The next step is to describe the shells as energy levels. This explain the frequencies of the emitted photons in mathematical language.
However and that is an important the frequencies don't explain the physics of the shells themself.
In the book "Astronomy and Cosmology" by Fred Hoyles, at page 131 we read:

What, one might ask, is the difference between mathematics and physics?
A glance at a few mathematics and physics texts might suggest that the two are really the same. Yes this is not so. The mathematician is concerned entirely with sequential logical statements: If A is true, then B is true. If A is true then K is false. The "pure" mathematician does not seek to establish whether A is really true. This is the physicist's job. What the physicist does is to decide which statements about the world are correct.

It is my interpretation of the article "The Unsolvable Problem" that the authers try to solve this physical problem by using mathematics.
Reflection 2  Gapped versus Gapless
Considering certain atoms and electrons there is a discrete amount of energy necessary to go from one energy level to another energy level in the form of photons. That means a photon is needed for an electron to jump to a higher level or a photon is released to jump to a lower level. Such materials are called Gapped.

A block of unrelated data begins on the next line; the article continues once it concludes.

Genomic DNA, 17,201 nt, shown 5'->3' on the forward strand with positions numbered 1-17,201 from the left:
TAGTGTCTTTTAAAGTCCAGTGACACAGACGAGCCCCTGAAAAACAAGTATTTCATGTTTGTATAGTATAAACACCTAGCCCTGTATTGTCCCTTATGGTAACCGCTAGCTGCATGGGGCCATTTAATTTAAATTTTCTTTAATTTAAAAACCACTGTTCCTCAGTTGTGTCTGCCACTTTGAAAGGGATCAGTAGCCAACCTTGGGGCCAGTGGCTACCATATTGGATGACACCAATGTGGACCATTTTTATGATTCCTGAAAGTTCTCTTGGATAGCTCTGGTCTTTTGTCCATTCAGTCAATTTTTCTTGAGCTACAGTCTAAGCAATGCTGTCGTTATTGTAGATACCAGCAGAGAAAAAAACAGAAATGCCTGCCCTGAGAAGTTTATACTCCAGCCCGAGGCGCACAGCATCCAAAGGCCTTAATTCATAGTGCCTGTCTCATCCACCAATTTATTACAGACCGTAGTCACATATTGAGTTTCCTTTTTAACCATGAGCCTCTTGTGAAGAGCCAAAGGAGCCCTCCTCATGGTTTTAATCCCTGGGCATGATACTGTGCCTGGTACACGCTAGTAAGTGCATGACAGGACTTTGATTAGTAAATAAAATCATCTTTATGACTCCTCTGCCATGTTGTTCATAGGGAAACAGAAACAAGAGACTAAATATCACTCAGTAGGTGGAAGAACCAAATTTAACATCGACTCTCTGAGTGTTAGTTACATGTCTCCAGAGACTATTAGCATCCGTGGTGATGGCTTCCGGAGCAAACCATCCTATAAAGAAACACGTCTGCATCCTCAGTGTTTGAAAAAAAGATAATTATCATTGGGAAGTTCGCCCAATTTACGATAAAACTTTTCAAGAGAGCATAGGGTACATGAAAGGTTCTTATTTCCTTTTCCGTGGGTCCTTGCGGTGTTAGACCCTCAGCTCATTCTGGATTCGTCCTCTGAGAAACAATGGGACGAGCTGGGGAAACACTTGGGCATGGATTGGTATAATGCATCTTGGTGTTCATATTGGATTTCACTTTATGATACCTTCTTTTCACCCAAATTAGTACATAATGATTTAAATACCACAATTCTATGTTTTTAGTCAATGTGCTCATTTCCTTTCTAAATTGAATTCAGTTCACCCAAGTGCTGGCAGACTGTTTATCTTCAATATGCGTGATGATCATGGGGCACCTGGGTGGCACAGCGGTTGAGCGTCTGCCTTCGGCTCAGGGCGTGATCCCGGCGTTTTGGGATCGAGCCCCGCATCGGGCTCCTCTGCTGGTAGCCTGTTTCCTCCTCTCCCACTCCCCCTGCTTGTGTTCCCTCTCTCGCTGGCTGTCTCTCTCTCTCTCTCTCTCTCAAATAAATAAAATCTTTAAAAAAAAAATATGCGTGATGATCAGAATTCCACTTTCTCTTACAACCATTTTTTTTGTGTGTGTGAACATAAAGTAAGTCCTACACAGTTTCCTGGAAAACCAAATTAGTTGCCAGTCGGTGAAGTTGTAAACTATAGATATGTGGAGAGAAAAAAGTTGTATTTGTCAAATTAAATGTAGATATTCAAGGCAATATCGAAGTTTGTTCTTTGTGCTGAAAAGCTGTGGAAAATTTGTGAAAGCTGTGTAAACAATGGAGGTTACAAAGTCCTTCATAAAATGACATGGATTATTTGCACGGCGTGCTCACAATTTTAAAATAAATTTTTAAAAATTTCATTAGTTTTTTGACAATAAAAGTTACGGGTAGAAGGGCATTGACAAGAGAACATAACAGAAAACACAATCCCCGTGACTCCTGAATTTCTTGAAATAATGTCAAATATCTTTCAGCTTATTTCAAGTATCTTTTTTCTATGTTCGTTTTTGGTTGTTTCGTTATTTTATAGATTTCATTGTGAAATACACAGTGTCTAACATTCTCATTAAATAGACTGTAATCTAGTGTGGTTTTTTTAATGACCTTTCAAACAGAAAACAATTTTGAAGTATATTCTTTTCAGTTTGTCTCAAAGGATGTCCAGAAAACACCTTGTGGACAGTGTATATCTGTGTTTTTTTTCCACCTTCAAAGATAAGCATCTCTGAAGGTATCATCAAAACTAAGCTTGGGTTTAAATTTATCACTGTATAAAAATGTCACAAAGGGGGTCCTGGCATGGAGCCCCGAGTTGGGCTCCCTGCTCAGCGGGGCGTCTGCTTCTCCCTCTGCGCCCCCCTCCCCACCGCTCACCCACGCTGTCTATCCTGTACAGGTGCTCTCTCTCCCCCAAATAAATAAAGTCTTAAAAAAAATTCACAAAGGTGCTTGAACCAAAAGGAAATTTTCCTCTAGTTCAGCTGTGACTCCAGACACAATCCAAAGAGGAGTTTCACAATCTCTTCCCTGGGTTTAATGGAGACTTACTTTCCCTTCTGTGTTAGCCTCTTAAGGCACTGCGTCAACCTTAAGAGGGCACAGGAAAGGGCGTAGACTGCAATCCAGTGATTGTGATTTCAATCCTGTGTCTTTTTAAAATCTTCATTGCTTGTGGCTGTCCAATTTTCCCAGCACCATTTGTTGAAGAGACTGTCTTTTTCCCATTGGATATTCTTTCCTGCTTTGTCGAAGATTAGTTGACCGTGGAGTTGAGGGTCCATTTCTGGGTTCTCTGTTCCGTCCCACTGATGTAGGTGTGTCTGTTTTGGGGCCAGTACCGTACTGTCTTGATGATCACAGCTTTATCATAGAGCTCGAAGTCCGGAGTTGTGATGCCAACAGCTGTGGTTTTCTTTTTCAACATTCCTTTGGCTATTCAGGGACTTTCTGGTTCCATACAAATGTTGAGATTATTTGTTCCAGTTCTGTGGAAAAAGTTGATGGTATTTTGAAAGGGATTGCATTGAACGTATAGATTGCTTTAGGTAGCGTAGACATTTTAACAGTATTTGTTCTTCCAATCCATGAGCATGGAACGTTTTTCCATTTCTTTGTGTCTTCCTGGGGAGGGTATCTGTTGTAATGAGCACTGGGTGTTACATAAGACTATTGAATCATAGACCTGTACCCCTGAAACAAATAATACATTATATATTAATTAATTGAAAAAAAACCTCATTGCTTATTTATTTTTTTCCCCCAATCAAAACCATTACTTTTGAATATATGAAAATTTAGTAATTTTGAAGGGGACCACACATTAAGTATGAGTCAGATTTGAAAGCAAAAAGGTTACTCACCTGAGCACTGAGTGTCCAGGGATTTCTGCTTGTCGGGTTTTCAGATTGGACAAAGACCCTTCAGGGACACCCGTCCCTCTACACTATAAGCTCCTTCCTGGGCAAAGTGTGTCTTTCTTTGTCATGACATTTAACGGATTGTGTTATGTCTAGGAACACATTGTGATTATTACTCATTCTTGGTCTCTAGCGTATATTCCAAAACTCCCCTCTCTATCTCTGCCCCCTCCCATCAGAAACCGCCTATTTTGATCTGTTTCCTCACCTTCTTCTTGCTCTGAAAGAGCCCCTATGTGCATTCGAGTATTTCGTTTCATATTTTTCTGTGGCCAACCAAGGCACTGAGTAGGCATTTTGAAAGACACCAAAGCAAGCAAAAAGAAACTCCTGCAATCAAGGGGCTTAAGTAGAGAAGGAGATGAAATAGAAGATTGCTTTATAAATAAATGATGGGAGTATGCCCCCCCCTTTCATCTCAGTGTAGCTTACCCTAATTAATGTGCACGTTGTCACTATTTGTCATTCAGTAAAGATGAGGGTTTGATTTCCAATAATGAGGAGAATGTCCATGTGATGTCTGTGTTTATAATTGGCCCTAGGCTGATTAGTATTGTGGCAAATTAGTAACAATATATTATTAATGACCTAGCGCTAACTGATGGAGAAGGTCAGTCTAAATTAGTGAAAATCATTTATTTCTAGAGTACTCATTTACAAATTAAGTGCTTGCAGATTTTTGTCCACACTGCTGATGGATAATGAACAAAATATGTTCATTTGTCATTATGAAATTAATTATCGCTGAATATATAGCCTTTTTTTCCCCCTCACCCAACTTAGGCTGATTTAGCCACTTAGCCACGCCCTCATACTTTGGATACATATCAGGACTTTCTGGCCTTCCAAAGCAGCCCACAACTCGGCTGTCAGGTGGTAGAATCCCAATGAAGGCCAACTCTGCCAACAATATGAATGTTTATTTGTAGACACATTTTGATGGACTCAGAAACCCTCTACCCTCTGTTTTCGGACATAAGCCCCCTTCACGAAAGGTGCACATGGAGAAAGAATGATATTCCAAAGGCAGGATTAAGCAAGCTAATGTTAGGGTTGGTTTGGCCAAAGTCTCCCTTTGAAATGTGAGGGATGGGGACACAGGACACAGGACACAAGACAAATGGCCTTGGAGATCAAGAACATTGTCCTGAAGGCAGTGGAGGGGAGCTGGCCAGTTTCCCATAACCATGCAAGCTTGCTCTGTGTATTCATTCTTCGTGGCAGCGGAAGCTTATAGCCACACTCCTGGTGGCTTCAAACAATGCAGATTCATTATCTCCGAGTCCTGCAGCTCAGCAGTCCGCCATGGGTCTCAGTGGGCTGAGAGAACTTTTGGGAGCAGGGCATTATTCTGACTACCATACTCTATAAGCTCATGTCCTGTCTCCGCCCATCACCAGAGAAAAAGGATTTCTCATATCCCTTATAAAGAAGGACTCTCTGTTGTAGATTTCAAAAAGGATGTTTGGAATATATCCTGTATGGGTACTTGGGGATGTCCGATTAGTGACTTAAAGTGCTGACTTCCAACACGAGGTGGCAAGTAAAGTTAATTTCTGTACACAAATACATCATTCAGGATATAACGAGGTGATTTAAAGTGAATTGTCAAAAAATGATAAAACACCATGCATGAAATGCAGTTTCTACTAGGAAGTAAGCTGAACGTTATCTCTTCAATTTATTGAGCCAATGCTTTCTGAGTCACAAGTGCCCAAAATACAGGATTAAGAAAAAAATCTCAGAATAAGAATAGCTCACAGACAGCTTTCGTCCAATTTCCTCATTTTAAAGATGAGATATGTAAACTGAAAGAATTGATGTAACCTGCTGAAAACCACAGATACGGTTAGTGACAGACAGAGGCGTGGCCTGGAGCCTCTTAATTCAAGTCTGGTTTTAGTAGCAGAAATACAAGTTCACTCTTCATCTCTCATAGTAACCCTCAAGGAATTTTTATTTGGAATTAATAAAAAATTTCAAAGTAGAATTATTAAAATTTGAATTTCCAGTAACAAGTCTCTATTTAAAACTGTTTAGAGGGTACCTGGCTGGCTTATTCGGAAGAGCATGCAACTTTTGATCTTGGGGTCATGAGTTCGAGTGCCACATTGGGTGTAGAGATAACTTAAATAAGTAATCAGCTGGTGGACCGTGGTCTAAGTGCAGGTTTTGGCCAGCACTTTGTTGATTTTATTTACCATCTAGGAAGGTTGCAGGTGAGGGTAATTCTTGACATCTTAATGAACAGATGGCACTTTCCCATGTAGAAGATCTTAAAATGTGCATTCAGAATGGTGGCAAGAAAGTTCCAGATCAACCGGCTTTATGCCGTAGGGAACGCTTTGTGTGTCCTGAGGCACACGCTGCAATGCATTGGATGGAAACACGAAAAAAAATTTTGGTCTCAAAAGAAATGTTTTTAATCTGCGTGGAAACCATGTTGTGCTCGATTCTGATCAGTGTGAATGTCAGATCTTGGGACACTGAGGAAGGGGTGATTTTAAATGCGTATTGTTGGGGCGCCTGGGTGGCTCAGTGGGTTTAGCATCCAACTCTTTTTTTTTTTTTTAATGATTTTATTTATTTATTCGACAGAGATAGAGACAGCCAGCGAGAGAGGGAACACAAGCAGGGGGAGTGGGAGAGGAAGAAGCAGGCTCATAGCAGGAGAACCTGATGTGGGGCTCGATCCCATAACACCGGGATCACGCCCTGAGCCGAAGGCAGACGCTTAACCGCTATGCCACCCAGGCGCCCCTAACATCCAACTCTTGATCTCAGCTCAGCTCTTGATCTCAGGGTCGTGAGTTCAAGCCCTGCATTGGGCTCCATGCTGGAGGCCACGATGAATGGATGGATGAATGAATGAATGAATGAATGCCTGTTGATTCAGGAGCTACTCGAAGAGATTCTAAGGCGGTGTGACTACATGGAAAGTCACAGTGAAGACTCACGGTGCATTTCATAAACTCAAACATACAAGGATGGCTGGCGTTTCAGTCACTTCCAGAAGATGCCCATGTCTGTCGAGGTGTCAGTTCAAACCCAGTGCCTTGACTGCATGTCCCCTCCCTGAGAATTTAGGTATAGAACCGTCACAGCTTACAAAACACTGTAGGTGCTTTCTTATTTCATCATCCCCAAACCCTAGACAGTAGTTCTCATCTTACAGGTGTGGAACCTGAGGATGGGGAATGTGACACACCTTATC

There are different materials consisting also of different levels but the difference between the energy values is tiny. Those materials are called Gapless.
Unfortunate the article does not supply enough physical details to fully understand the physical implications.
Reflection 3  Cooling down and Heating up
What do you perform by means of an experiment that electrons jump to a higher energy level or to a lower energy level? That is the question.
IMO this is extremely difficult to perform this under controlled conditions.
The article indicates that when material is heated it emits photons. When this is done the electron goes from a higher level to a lower level. The article does not indicate how this is performed.